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Brazilian Women's Filmmaking

Brazilian Women's Filmmaking: From Dictatorship to Democracy

Copyright Date: 2012
Pages: 256
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  • Book Info
    Brazilian Women's Filmmaking
    Book Description:

    At most recent count, there are no fewer than forty-five women in Brazil directing or codirecting feature-length fiction or documentary films. In the early 1990s, women filmmakers in Brazil were credited for being at the forefront of the rebirth of filmmaking, or retomada, after the abolition of the state film agency and subsequent standstill of film production. Despite their numbers and success, films by Brazilian women directors are generally absent from discussions of Latin American film and published scholarly works._x000B__x000B_Filling this void, Brazilian Women's Filmmaking focuses on women's film production in Brazil from the mid-1970s to the current era. Leslie L. Marsh explains how women's filmmaking contributed to the reformulation of sexual, cultural, and political citizenship during Brazil's fight for the return and expansion of civil rights during the 1970s and 1980s and the recent questioning of the quality of democracy in the 1990s and 2000s. She interprets key films by Ana Carolina and Tizuka Yamasaki, documentaries with social themes, and independent videos supported by archival research and extensive interviews with Brazilian women filmmakers. Despite changes in production contexts, recent Brazilian women's films have furthered feminist debates regarding citizenship while raising concerns about the quality of the emergent democracy. Brazilian Women's Filmmaking offers a unique view of how women's audiovisual production has intersected with the reconfigurations of gender and female sexuality put forth by the women's movements in Brazil and continuing demands for greater social, cultural, and political inclusion._x000B_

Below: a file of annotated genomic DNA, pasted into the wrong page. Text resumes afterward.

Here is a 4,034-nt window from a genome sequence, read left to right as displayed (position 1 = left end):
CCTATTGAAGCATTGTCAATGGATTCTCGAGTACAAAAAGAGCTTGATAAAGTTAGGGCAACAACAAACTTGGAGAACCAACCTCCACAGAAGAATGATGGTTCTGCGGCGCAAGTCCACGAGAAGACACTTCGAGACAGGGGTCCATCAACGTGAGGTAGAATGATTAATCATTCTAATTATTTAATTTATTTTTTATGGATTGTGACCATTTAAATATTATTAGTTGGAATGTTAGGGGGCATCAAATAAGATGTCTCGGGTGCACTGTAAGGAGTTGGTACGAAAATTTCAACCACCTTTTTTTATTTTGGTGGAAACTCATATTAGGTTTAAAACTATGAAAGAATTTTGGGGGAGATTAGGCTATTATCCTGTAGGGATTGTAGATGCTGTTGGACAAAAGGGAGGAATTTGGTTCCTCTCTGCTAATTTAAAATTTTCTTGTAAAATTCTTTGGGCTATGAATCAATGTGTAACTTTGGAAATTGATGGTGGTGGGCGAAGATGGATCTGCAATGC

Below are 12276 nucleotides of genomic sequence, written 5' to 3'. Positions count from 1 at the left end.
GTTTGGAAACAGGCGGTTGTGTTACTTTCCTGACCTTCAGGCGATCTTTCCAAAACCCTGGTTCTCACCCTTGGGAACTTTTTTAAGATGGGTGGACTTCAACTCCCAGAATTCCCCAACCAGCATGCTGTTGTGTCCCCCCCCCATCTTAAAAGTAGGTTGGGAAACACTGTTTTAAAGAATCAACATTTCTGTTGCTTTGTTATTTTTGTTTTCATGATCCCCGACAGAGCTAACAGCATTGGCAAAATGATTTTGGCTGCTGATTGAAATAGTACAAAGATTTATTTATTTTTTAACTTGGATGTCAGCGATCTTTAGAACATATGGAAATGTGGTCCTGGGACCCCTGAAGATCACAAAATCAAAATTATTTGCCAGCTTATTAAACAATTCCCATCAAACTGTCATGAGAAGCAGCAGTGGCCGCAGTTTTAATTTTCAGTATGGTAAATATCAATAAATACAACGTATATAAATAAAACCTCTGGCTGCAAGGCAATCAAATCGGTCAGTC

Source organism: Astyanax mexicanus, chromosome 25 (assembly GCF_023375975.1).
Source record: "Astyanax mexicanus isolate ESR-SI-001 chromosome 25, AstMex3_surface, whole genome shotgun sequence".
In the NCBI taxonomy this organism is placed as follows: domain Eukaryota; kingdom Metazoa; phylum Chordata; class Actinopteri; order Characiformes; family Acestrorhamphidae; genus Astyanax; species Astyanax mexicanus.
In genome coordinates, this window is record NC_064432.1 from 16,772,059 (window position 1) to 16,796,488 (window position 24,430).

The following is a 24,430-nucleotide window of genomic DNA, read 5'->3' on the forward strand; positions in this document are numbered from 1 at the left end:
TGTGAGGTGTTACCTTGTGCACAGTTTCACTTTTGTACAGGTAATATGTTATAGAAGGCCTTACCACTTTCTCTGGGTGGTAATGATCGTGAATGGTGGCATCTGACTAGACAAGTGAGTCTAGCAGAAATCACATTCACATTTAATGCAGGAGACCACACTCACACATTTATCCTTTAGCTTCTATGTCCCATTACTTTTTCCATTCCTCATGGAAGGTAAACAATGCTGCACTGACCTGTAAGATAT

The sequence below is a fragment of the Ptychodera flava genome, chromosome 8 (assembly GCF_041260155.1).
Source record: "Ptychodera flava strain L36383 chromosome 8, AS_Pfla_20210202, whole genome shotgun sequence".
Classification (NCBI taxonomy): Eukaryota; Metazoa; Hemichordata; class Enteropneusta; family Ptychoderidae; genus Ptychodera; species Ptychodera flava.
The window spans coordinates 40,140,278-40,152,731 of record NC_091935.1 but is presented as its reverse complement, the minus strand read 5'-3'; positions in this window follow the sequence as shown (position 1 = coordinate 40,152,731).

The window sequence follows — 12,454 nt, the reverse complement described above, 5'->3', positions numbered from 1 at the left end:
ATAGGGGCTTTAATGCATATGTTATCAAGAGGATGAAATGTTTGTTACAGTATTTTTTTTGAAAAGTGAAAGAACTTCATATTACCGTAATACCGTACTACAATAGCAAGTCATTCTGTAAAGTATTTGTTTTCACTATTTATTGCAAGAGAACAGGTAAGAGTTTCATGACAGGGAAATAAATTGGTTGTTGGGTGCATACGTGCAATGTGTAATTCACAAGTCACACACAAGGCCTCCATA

eISBN: 978-0-252-09437-8
    Subjects: Sociology, Film Studies, History

Table of Contents

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  1. Front Matter
    (pp. i-iv)
  2. Table of Contents
    (pp. v-vi)
  3. Acknowledgments
    (pp. vii-x)
  4. Introduction
    (pp. 1-12)